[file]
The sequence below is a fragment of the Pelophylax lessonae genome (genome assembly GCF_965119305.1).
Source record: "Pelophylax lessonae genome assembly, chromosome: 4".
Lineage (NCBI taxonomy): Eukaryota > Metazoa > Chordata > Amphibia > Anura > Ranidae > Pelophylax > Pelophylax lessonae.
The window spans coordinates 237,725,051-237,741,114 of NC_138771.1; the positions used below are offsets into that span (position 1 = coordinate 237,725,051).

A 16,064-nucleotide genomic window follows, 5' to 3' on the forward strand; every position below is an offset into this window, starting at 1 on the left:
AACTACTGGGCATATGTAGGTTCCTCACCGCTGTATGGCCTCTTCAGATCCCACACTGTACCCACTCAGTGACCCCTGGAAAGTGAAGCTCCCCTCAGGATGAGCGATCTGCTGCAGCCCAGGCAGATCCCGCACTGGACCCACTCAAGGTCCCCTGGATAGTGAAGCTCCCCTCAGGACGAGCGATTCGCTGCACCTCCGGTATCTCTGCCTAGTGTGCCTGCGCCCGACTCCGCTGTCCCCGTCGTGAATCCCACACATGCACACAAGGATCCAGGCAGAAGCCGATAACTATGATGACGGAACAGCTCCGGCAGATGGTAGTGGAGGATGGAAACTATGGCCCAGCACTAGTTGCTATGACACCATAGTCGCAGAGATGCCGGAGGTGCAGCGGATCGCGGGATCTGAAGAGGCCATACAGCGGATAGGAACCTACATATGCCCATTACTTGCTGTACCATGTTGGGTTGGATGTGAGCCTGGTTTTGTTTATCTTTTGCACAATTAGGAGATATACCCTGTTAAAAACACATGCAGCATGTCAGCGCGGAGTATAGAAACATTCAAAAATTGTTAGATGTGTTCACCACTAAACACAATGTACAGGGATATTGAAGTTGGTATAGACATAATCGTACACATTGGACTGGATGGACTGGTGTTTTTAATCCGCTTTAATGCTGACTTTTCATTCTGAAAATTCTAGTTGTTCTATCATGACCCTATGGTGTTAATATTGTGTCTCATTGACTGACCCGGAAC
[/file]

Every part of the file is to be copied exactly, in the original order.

The sequence below is a fragment of the Pelophylax lessonae genome (genome assembly GCF_965119305.1).
Source record: "Pelophylax lessonae genome assembly, chromosome: 4".
Lineage (NCBI taxonomy): Eukaryota > Metazoa > Chordata > Amphibia > Anura > Ranidae > Pelophylax > Pelophylax lessonae.
The window spans coordinates 237,725,051-237,741,114 of NC_138771.1; the positions used below are offsets into that span (position 1 = coordinate 237,725,051).

A 16,064-nucleotide genomic window follows, 5' to 3' on the forward strand; every position below is an offset into this window, starting at 1 on the left:
AACTACTGGGCATATGTAGGTTCCTCACCGCTGTATGGCCTCTTCAGATCCCACACTGTACCCACTCAGTGACCCCTGGAAAGTGAAGCTCCCCTCAGGATGAGCGATCTGCTGCAGCCCAGGCAGATCCCGCACTGGACCCACTCAAGGTCCCCTGGATAGTGAAGCTCCCCTCAGGACGAGCGATTCGCTGCACCTCCGGTATCTCTGCCTAGTGTGCCTGCGCCCGACTCCGCTGTCCCCGTCGTGAATCCCACACATGCACACAAGGATCCAGGCAGAAGCCGATAACTATGATGACGGAACAGCTCCGGCAGATGGTAGTGGAGGATGGAAACTATGGCCCAGCACTAGTTGCTATGACACCATAGTCGCAGAGATGCCGGAGGTGCAGCGGATCGCGGGATCTGAAGAGGCCATACAGCGGATAGGAACCTACATATGCCCATTACTTGCTGTACCATGTTGGGTTGGATGTGAGCCTGGTTTTGTTTATCTTTTGCACAATTAGGAGATATACCCTGTTAAAAACACATGCAGCATGTCAGCGCGGAGTATAGAAACATTCAAAAATTGTTAGATGTGTTCACCACTAAACACAATGTACAGGGATATTGAAGTTGGTATAGACATAATCGTACACATTGGACTGGATGGACTGGTGTTTTTAATCCGCTTTAATGCTGACTTTTCATTCTGAAAATTCTAGTTGTTCTATCATGACCCTATGGTGTTAATATTGTGTCTCATTGACTGACCCGGAAC